Rudwan al-Akhras, the Fatah representative in the dialogue, said on Wednesday - the fourth day of inconclusive coalition talks in Gaza - that the gap with Hamas's position was still big.
Aljazeera reported him as saying that all the presentations and amendments in the revised Hamas offer did not meet the minimum demands of Fatah for joining a Hamas-led government.
Reuters quoted Akhras as saying: "I do not see any encouraging signals that we will be able to reach an agreement over the programme to form a joint government between the factions."
Salah al-Bardaweel, the Hamas parliamentary bloc spokesman, was quoted by Aljazeera as saying that the Islamist group took note of the remarks made by other blocs on the revised programme and would study them carefully before putting forth a fresh offer to serve as the basis for more talks.
The dialogue would end by the weekend and then Hamas would announce its government, Aljazeera reported, quoting Bardaweel.
Palestinian officials said Fatah and Hamas were trying to find common ground and avoid tensions that could result in political paralysis or even violence, but that a confrontation was inevitable.
Palestinian officials involved in the talks said the main sticking points were Hamas's refusal to accept existing agreements and respect obligations by the Palestine Liberation Organisation, which includes recognition of Israel.
Hamas wants other factions to
participate in the government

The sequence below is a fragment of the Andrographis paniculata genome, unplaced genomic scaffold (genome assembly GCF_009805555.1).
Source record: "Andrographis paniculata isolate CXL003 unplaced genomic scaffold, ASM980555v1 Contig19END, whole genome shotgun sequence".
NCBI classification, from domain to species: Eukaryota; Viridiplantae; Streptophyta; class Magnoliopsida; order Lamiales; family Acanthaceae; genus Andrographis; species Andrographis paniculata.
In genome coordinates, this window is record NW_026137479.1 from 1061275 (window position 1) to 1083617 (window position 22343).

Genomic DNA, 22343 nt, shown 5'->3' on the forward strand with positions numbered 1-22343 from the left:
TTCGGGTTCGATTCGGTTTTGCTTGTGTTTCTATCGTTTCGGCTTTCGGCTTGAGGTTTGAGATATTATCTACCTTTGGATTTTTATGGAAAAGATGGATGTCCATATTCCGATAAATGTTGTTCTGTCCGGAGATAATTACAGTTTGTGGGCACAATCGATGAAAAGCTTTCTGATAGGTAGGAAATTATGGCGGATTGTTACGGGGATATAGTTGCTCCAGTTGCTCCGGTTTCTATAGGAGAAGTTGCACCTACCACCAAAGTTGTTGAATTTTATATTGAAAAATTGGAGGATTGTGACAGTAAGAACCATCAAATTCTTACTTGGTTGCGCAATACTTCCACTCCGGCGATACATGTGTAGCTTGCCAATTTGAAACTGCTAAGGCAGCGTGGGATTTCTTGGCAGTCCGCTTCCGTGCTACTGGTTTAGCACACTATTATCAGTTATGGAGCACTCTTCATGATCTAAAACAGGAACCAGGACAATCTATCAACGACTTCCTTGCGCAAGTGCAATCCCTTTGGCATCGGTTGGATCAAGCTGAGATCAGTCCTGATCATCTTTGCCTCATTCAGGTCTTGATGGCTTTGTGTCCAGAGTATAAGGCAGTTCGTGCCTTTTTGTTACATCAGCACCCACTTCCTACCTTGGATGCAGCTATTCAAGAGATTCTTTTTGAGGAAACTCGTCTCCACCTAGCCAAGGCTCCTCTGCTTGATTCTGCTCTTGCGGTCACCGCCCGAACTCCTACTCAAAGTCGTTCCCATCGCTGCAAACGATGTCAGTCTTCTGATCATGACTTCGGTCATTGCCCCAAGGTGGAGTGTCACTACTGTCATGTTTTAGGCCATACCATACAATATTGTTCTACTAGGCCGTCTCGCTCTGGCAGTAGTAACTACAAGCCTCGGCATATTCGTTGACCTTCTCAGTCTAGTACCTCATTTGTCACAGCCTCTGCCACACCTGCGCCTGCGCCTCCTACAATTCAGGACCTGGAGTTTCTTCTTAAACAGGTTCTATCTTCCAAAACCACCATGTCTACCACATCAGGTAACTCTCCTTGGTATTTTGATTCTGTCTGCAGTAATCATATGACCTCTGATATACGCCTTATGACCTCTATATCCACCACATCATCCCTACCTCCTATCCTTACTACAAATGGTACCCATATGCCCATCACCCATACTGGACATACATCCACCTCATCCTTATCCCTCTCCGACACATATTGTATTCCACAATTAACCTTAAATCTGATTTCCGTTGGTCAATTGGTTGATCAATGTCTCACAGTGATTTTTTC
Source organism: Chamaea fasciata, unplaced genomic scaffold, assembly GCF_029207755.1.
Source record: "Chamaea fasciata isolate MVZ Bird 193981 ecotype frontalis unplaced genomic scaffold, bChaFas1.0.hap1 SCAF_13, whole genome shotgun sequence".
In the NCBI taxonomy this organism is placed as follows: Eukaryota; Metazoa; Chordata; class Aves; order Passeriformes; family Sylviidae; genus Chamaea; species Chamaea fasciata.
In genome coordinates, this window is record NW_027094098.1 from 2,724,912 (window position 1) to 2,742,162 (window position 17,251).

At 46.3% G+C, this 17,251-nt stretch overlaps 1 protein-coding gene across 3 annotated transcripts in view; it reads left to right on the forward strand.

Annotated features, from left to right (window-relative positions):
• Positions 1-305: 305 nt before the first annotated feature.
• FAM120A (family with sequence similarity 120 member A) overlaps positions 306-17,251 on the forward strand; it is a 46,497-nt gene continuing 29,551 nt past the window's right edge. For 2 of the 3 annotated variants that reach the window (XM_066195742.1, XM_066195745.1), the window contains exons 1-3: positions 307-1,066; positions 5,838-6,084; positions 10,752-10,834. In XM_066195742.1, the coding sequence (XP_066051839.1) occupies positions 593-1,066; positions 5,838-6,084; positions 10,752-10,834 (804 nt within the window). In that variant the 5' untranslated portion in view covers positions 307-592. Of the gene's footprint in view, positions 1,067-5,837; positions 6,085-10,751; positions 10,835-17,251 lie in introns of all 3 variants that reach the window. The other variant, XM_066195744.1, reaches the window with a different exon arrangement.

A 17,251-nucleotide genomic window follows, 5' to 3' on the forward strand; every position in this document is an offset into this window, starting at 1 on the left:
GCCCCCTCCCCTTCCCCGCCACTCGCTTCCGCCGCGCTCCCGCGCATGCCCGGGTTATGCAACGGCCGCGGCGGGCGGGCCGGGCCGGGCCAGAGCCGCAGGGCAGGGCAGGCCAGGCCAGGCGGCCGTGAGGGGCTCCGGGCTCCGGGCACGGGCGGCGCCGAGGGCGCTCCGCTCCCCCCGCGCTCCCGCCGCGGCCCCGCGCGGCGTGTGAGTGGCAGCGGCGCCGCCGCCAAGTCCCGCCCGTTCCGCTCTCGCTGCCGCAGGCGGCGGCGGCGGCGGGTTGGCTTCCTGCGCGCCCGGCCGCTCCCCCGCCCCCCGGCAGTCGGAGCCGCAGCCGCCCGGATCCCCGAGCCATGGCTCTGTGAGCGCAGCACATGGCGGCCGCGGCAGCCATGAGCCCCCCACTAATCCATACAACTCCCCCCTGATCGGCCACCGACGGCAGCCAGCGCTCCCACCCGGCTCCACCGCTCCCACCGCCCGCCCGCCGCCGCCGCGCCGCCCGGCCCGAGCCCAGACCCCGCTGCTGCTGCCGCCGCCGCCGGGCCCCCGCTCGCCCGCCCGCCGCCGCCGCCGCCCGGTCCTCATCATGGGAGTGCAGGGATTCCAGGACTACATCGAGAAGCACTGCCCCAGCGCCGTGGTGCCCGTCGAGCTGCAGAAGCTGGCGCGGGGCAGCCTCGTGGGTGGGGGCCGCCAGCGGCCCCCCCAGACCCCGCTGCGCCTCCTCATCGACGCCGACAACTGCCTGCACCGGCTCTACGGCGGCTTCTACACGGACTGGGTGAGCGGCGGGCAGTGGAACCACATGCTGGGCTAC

Hamas, whose charter calls for Israel's destruction, swept to victory over the long-dominant Fatah faction in an election in January on pledges to clean up corruption in the Palestinian Authority and seek statehood through armed struggle.
Earlier on Wednesday, the Fatah movement of Mahmoud Abbas, the Palestinian president, cast doubt on the chances of a deal. The leaders are expected to reconvene on Thursday.
In addition to what Bardaweel said would be Hamas's final offer, the group has revised its government programme twice this week after being rebuffed by Fatah.
He said: "I do not think that more discussion will change the programme."
"Hamas has made a lot of progress towards a middle ground."
But he said that Fatah cannot expect Hamas to drop its own programme and adopt Fatah's. "This contradicts the will of the people."
Abbas has given Hamas two weeks to clarify its position before it presents an administration to parliament for a confidence vote.
Wolfensohn says his mandate
and backing are unclear
Elsewhere, the envoy for the Quartet group of international mediators in the Israeli-Palestinian conflict, James Wolfensohn, threatened to quit on Wednesday because his mandate and backing were unclear after Hamas's electoral victory.
The former World Bank head had been charged by the Quartet - the US, EU, Russia and the UN - with raising funds for Palestinians after Israel withdrew from Gaza last year.
"The Quartet itself must continue, but the role of a disenfranchised leader of that Quartet does not seem to me to be a particularly attractive thing to spend your life doing," Wolfensohn said at a US congressional hearing.